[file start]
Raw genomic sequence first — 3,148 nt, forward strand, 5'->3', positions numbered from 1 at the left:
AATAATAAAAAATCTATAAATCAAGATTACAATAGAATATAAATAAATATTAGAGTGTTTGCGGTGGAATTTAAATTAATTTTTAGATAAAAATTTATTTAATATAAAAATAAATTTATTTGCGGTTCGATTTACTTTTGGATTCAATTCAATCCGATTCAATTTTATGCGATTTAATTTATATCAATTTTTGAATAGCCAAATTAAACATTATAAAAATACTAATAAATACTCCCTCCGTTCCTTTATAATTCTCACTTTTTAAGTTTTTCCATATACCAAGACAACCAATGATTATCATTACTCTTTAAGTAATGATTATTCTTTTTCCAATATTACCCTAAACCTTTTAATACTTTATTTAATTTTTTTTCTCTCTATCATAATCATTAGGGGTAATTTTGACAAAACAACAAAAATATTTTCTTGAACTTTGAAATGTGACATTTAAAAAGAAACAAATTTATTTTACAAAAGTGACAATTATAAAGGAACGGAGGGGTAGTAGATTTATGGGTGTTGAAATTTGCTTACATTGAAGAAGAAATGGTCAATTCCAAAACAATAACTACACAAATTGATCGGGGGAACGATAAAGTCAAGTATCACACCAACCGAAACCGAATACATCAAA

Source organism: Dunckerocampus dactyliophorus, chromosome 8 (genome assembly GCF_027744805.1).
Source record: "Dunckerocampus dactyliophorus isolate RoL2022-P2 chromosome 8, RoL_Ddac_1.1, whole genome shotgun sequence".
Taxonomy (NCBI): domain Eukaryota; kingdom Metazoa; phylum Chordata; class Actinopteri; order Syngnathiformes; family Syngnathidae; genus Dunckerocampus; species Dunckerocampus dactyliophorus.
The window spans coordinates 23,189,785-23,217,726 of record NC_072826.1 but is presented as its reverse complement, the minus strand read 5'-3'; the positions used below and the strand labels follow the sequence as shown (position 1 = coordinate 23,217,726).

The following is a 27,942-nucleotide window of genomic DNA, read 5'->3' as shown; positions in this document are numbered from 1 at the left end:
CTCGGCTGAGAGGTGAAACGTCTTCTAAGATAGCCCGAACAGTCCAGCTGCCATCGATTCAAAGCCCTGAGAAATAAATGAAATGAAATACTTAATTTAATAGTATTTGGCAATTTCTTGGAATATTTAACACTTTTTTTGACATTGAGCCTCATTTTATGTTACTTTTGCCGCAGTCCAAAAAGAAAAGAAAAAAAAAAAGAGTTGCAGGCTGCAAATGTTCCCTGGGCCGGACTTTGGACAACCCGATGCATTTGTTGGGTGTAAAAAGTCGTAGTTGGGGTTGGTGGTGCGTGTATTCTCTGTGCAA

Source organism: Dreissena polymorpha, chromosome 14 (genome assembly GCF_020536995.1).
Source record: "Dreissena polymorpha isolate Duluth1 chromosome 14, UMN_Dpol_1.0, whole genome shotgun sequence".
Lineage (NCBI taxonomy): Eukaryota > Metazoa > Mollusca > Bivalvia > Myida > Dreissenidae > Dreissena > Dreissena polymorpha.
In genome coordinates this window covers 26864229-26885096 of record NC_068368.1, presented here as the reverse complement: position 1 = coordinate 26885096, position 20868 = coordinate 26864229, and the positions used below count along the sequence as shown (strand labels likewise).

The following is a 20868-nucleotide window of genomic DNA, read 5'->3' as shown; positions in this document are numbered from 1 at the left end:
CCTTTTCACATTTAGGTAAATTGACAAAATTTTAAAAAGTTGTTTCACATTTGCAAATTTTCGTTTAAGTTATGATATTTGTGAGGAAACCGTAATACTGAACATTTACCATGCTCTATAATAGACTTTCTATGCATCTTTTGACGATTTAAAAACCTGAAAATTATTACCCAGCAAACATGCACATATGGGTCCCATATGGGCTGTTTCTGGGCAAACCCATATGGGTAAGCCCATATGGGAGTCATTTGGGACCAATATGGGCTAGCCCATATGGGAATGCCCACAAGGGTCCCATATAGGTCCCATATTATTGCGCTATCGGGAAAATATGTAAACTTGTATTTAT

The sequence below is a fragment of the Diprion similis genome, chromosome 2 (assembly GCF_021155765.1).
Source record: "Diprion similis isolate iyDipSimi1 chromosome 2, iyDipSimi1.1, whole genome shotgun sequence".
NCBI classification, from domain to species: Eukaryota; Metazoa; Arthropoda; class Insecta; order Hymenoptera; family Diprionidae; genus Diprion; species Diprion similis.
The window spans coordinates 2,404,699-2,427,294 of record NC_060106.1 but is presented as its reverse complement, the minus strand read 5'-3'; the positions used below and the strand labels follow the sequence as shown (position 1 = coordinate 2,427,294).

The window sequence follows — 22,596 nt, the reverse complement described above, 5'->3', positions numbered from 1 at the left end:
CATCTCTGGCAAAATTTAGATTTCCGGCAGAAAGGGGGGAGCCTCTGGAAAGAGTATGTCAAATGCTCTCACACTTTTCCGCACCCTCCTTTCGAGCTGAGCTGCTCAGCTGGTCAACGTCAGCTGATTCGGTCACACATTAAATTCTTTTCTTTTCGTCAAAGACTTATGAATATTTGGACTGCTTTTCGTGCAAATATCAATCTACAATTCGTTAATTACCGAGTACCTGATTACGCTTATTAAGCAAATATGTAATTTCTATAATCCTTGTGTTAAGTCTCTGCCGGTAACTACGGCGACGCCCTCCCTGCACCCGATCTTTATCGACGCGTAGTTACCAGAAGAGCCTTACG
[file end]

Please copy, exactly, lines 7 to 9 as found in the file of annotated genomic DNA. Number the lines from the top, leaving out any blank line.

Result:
The following is a 27,942-nucleotide window of genomic DNA, read 5'->3' as shown; positions in this document are numbered from 1 at the left end:
CTCGGCTGAGAGGTGAAACGTCTTCTAAGATAGCCCGAACAGTCCAGCTGCCATCGATTCAAAGCCCTGAGAAATAAATGAAATGAAATACTTAATTTAATAGTATTTGGCAATTTCTTGGAATATTTAACACTTTTTTTGACATTGAGCCTCATTTTATGTTACTTTTGCCGCAGTCCAAAAAGAAAAGAAAAAAAAAAAGAGTTGCAGGCTGCAAATGTTCCCTGGGCCGGACTTTGGACAACCCGATGCATTTGTTGGGTGTAAAAAGTCGTAGTTGGGGTTGGTGGTGCGTGTATTCTCTGTGCAA

Source organism: Dreissena polymorpha, chromosome 14 (genome assembly GCF_020536995.1).